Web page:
Wake Forest Asset Division Attorney
Asset division during a divorce can be one of the many contentious aspects of the process – and why a Wake Forest asset division attorney can be helpful. Asset division is largely determined by whether that state operates under community property or equitable division. There are only nine community property states; North Carolina is an equitable division state. While community property states divide marital property 50/50 regardless of any extenuating circumstances, equitable division attempts to divide the property fairly, although not necessarily equally.
A wide variety of factors will be taken into account when dividing property under equitable division. It can be extremely beneficial for you to have a strong Wake Forest asset division attorney from the Tolin & Tolin, PLLC by your side during this difficult time. It can be easy to be overwhelmed during a divorce. In fact, many people make the mistake of giving the other party whatever they want simply to end the divorce. While this is understandable, it is never advisable.
Decisions you make now can have very far-reaching consequences. You do not want to give away assets that are rightfully yours, only to find yourself in serious need of those assets down the road. The legal team from Tolin & Tolin, PLLC is empathetic, offering unparalleled advocacy to each and every client. We are unwaveringly committed to standing up for our clients, ensuring their rights and their futures are properly protected.
Few law firms offer the level of client-focused attention that the Tolin & Tolin, PLLC offers. We strive for an exceptional client experience, understanding there are often no “winners” in family law cases. Our goal then, is to achieve the best possible outcome on your behalf. We are experienced and dedicated to achieving positive results on your behalf.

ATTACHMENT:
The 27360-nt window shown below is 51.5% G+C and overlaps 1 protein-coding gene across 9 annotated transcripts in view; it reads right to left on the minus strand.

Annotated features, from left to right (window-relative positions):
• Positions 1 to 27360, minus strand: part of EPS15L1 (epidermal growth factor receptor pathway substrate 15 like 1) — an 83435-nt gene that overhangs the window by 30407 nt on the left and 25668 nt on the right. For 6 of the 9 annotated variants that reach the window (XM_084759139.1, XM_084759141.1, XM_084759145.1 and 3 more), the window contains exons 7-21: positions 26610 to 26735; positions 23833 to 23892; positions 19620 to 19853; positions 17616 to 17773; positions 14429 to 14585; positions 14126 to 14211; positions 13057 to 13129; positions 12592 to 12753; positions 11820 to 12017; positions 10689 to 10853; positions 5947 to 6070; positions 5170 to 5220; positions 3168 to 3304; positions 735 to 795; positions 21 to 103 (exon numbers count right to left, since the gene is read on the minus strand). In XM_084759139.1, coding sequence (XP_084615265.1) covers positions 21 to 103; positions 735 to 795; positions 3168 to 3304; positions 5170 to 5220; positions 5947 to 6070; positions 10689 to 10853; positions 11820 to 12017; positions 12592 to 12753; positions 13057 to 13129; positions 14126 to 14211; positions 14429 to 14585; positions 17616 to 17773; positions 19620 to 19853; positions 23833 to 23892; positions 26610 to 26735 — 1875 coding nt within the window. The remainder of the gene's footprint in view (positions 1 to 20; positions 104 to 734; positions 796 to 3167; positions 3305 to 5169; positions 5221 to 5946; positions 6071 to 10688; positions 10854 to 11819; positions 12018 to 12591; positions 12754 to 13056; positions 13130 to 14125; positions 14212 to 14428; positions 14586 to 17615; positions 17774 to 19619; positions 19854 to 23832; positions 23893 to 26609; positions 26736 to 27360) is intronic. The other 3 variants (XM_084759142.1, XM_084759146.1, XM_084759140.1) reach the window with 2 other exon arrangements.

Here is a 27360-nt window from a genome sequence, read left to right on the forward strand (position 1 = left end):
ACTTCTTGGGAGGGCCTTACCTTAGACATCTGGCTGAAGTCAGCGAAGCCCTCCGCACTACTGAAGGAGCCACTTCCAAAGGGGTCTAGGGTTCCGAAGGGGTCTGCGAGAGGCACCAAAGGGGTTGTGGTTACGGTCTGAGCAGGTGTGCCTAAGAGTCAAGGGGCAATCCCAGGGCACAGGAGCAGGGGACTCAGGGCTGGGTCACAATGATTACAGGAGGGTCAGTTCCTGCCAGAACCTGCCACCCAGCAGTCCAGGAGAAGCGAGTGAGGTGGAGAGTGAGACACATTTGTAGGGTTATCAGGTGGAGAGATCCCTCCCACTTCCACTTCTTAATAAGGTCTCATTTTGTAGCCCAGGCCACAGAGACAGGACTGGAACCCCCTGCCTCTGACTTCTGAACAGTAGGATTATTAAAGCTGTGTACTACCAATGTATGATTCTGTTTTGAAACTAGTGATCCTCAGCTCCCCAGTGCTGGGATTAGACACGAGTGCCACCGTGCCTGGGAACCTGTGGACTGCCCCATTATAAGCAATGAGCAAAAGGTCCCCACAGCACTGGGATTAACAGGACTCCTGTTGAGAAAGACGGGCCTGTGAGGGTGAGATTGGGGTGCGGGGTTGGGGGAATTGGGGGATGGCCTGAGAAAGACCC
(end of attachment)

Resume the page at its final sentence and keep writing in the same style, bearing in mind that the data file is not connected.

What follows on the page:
How are Assets Divided During a North Carolina Divorce?
If you and your spouse are unable to divide your property on your own, then the court will divide your marital assets. The court begins the process by presuming it is equitable to split the marital assets equally. From that point, the court looks at the circumstances under which equal division would be unfair. To do this, the court applies a set of factors to evaluate past efforts and future needs of each spouse. In the end, the court will seek to determine a just division, even if it is unbalanced. Before the assets can be divided, the court must determine which assets are separate, and which are marital.
How are Marital and Separate Properties Determined?
In general, any assets you have prior to your marriage remain your separate property. Likewise, an inheritance or gift given to you during your marriage is also separate property. This is true unless you have commingled your separate properties with your marital properties. As an example, suppose you inherited $50,000 from your grandmother prior to your marriage. This remains your separate property unless you add your spouse to the bank account where the money is located.